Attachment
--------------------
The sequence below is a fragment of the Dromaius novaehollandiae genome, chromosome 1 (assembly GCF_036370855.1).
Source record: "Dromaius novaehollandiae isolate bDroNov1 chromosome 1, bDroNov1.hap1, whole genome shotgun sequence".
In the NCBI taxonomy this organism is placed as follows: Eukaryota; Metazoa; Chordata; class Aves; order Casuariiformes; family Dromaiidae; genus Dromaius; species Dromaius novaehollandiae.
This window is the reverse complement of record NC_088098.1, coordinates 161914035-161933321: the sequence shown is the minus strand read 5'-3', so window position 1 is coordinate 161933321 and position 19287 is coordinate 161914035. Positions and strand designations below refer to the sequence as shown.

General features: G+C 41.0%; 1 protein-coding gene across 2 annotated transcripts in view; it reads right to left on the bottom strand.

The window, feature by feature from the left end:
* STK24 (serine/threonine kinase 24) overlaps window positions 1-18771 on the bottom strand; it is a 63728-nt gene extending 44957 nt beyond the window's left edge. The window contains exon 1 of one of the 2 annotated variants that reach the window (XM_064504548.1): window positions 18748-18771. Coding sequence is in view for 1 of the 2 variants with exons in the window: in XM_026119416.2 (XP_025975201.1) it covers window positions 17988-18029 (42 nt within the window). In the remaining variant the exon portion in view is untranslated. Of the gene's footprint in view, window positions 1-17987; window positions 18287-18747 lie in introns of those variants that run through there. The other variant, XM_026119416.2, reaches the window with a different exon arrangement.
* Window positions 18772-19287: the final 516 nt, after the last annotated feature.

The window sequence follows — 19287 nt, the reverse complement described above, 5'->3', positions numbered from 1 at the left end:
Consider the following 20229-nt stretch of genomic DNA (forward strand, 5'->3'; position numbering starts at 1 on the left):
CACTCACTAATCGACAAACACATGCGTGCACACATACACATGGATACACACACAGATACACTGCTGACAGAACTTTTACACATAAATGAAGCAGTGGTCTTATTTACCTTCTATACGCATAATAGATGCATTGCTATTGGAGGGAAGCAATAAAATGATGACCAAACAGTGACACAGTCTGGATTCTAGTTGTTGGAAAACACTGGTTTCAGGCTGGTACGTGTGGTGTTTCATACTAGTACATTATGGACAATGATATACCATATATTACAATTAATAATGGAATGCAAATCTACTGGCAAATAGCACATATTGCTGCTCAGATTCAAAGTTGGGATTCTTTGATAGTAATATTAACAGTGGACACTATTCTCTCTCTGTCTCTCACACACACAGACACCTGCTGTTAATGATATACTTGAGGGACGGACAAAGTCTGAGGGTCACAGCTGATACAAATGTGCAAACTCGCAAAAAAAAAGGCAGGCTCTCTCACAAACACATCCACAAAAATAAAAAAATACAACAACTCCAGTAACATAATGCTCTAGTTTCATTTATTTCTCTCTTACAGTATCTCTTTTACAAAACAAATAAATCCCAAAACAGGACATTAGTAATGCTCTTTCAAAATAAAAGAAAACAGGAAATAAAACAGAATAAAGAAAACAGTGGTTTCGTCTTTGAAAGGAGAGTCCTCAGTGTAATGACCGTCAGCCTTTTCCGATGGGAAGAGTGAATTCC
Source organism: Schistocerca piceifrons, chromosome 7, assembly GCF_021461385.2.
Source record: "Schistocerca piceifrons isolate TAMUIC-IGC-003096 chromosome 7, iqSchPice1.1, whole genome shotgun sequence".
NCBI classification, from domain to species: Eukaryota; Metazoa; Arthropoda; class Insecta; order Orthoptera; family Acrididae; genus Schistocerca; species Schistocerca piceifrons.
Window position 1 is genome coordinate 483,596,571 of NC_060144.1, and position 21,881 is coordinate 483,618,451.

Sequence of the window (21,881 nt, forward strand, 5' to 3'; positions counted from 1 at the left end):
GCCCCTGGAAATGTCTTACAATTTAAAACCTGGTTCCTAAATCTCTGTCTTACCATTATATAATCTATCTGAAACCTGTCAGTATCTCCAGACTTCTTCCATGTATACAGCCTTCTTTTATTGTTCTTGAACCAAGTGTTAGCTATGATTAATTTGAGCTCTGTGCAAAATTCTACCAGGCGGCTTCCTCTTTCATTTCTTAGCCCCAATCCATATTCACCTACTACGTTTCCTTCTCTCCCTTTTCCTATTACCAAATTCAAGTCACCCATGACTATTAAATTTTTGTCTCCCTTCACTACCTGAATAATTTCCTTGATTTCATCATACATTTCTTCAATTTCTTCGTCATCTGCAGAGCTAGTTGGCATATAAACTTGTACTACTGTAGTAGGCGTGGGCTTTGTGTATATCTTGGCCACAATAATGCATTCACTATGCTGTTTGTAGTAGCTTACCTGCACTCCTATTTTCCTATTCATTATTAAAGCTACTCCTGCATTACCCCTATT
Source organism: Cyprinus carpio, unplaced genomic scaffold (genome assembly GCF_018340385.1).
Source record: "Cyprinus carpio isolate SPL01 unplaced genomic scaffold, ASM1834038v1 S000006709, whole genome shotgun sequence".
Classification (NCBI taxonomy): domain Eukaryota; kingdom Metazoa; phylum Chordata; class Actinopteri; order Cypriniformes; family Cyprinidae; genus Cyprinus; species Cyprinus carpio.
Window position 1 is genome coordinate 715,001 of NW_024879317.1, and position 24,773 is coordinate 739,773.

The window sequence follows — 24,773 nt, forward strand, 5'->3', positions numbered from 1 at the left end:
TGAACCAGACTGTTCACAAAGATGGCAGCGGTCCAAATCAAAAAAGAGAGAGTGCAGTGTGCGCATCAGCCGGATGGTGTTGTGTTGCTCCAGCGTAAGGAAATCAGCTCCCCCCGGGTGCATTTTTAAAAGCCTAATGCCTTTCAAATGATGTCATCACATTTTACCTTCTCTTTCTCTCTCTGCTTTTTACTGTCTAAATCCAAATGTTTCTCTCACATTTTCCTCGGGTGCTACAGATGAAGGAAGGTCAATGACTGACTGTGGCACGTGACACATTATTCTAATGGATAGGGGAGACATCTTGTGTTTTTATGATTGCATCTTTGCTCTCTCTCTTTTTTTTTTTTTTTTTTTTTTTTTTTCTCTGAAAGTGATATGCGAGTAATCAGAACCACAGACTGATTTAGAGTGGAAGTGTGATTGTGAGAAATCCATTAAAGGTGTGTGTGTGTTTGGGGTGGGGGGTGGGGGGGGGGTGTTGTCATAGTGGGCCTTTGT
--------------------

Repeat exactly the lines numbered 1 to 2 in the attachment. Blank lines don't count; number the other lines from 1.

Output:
The sequence below is a fragment of the Dromaius novaehollandiae genome, chromosome 1 (assembly GCF_036370855.1).
Source record: "Dromaius novaehollandiae isolate bDroNov1 chromosome 1, bDroNov1.hap1, whole genome shotgun sequence".